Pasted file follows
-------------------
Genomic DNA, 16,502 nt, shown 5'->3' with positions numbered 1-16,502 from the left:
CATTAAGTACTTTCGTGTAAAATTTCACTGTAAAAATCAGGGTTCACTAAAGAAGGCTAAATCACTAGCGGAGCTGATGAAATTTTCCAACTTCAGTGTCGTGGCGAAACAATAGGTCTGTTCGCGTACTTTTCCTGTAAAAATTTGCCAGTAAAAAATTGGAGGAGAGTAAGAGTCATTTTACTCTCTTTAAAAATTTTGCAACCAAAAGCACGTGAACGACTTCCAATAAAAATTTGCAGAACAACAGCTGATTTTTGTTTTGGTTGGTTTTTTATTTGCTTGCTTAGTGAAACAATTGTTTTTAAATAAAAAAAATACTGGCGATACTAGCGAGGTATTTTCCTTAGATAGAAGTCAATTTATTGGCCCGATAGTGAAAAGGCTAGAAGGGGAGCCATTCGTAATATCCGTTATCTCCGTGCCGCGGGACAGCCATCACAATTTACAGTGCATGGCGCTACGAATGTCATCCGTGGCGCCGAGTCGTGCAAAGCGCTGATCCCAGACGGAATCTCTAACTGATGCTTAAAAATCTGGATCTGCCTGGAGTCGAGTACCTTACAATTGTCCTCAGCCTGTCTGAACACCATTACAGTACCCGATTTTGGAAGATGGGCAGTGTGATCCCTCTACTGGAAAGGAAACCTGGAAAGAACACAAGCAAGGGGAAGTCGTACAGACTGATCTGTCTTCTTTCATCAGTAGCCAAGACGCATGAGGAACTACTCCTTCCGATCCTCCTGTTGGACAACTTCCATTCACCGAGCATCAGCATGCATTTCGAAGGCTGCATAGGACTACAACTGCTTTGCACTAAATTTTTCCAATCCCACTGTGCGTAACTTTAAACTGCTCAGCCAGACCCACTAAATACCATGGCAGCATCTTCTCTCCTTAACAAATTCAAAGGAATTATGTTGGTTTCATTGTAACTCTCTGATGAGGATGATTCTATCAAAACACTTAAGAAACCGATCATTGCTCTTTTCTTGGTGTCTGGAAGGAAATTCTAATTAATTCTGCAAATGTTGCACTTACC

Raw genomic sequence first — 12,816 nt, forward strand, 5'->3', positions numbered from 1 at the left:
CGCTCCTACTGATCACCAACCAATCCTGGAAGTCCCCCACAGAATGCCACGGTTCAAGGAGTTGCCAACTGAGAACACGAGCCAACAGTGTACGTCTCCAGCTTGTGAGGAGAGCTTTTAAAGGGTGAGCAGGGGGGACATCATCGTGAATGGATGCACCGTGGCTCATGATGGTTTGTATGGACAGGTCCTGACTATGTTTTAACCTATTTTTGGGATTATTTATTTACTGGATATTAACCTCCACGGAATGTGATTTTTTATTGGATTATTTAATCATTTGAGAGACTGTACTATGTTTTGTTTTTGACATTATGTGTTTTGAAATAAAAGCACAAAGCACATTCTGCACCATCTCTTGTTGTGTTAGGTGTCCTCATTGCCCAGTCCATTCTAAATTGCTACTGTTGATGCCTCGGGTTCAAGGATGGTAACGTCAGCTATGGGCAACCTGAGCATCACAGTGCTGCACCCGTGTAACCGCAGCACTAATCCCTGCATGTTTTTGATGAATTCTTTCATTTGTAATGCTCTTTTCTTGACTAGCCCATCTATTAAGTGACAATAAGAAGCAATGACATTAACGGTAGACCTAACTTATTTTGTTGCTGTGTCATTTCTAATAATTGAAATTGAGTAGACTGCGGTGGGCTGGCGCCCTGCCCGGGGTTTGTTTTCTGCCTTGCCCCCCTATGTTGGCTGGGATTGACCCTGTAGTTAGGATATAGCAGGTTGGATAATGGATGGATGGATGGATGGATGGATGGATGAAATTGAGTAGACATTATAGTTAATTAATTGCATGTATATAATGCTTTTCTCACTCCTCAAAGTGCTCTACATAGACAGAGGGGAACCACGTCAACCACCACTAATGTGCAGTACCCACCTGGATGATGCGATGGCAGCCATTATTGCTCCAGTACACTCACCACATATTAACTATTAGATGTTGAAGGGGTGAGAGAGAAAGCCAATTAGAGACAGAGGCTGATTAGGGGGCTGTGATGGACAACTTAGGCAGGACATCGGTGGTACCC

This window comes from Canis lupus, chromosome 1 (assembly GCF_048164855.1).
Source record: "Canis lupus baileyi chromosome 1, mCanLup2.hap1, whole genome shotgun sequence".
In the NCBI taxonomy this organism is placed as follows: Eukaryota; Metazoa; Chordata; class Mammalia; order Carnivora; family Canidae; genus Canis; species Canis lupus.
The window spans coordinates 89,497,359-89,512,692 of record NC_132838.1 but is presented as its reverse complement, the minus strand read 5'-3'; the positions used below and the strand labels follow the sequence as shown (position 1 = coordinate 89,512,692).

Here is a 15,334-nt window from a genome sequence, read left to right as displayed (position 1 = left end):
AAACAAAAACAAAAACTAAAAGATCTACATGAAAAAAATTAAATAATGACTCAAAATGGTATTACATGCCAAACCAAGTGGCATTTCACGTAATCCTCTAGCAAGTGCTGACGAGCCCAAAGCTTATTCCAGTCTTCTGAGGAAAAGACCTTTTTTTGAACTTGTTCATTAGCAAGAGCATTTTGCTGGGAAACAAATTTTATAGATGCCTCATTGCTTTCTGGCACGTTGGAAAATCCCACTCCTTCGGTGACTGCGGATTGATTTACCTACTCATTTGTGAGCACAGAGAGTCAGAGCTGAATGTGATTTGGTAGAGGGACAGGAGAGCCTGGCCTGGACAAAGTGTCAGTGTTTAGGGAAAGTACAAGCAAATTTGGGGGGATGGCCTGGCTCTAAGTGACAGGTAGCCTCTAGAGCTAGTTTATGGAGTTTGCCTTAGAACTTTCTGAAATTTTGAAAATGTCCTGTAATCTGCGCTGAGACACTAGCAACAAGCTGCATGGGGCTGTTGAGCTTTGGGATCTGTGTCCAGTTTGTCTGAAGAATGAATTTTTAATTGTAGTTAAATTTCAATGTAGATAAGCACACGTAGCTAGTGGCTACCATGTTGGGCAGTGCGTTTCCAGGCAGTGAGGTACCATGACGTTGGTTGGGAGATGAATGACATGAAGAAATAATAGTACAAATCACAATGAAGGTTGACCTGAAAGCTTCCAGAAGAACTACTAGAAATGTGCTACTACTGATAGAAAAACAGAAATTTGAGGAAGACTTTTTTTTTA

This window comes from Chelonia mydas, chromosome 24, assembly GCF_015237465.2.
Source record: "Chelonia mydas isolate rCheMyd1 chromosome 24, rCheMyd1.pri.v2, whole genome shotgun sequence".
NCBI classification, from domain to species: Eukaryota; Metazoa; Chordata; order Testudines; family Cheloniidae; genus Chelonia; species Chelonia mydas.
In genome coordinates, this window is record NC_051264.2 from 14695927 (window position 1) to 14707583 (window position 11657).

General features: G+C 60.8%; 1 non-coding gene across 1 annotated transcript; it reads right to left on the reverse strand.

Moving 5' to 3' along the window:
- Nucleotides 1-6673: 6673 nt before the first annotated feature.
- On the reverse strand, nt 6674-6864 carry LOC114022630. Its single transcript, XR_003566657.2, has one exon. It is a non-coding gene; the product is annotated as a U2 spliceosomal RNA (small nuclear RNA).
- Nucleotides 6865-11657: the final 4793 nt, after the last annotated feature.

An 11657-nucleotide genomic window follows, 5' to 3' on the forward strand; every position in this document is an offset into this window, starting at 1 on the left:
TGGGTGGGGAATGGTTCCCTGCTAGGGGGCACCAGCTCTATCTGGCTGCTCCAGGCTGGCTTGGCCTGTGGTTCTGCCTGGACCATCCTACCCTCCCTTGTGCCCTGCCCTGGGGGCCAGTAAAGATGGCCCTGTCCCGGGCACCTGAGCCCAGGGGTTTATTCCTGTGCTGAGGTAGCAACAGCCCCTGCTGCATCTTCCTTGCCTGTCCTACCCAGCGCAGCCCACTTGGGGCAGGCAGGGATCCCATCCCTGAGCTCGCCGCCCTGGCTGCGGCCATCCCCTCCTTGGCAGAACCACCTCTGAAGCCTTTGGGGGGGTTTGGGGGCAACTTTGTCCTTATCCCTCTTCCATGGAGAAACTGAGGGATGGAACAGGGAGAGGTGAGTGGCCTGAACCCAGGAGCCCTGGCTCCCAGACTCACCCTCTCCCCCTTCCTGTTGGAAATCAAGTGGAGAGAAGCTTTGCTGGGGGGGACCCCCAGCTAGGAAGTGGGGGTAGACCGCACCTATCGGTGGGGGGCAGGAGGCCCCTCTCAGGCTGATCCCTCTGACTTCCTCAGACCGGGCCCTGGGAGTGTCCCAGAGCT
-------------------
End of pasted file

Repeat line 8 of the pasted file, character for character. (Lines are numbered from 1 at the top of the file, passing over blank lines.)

The window spans coordinates 89,497,359-89,512,692 of record NC_132838.1 but is presented as its reverse complement, the minus strand read 5'-3'; the positions used below and the strand labels follow the sequence as shown (position 1 = coordinate 89,512,692).